• Extreme mood changes or rebelliousness
  • Very poor self-esteem
  • Withdrawal from family and long-term friends and/or new friends of whom parents don't approve
  • Drop in grades or frequently skipping school
  • Remarkable change in appearance, such as major weight loss or lack of attention to personal hygiene
  • Isolation or depression
  • Lying or stealing
  • Beginning or increased use of drugs or alcohol
  • Suicide threats
  • Violent outbursts
  • Gang tattoos or paraphernalia
  • Possession of a weapon
 
What Parents Need to Know

In the event that your teen runs away from home, the CYH suggests the following strategies for coping and locating your teen:

  • Try to stay calm. Remember, most runaways return of their own accord.
  • Find out what you can about your teen leaving. Was it planned or impulsive? Did he or she go off with friends? Did your teen leave a note? What did he or she take with him or her?
  • Work out whether you think your teen is likely to be safe. Think about where he or she could run to and what you know about why he or she left.
  • Contact your teen's friends or the friends' parents. If your teen is with friends, let the friends know that you are worried and that you want to talk with your teen about what is upsetting him or her. Don't leave messages that are threats.
  • Be prepared to make some changes. If no changes are made to make the situation better, your teen will be likely to run again. You may need a third person to "bridge" any conversation in the beginning.
  • The fact that you are looking for your teen is reassurance that you care. It doesn't mean that you have to give in on everything but that you want to discuss ways to make life better for you all.
  • Have an open-door attitude to your teen's return.
If you can't find a reasonable explanation for your teen leaving and you can't assure yourself that he or she is safe, contact your local police.

The North American Missing Children Association says that developing a strong foundation of open communication with your child is the key to preventing most runaway cases. Try these tips to improve your relationship with your child:

  • Pay attention. When your child is talking with you, listen. Don't just nod your head while you're watching television, reading the paper or using your computer. Don't just pretend to listen - kids know the difference.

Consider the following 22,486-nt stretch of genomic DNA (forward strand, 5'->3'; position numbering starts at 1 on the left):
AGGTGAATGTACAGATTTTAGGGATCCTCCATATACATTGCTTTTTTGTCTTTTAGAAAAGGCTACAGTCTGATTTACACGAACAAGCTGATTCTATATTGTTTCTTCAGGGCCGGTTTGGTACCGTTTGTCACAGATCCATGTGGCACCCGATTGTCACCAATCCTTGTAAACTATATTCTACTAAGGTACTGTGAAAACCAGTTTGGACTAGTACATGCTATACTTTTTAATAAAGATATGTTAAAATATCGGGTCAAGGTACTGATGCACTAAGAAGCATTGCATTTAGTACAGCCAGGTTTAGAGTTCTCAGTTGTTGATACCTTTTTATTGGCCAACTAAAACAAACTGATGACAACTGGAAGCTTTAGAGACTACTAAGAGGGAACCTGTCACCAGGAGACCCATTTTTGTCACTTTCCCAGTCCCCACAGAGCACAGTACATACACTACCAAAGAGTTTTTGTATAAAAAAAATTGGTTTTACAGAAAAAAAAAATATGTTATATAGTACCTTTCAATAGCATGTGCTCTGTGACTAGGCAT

• Give respect. Acknowledge and support your child's struggle to grow to maturity.
  • Understand. Try to sympathize with what your child is going through. Look at life - at least occasionally - from his or her point of view. Remember that when you were his or her age, your ideas seemed to make sense to you.
  • Don't lecture. All children hate to be lectured, especially teens. But all kids respond to clear information and direction, most of all when they know that the questions they ask will be answered.
  • Don't label. The throwing around of useless labels will only confuse the real issues that you wish to address.
  • Discuss feelings. Talk about what you, as a parent, feel and what you need. Allow your child to talk about his or her feelings, too.
  • Create responsibility. Give your child choices, not orders. Help him or her to understand the consequences of his or her actions.
  • Give positive praise. Describe your child's positive and negative behavior and how it affects others. Be specific, and give praise to reward good behavior. Do this at least as often, if not more so, than you criticize behavior that you don't like.
  • Stop hassling your child. Asking your child too many questions often shuts off information. Give him or her the opportunity to volunteer his or her thoughts and feelings while you show a sincere interest, without probing.
  • Don't always give the answers. You want your child to be able to find his or her own answers or solutions to problems. You can help by not giving your child the answers all of the time.
  • Use Teamwork. Work together with your child to evaluate the problems and find a mutually agreeable solution.
  • Provide support. You must tell your child that you will always love him or her, no matter what.
 
Resources

Child and Youth Health of South Australia
Covenant House Florida
National Runaway Switchboard
Nation's Missing Children Organization, Inc.
Nemours Foundation
North American Missing Children Association
U.S. Department of Justice
Committee for Missing Children, Inc.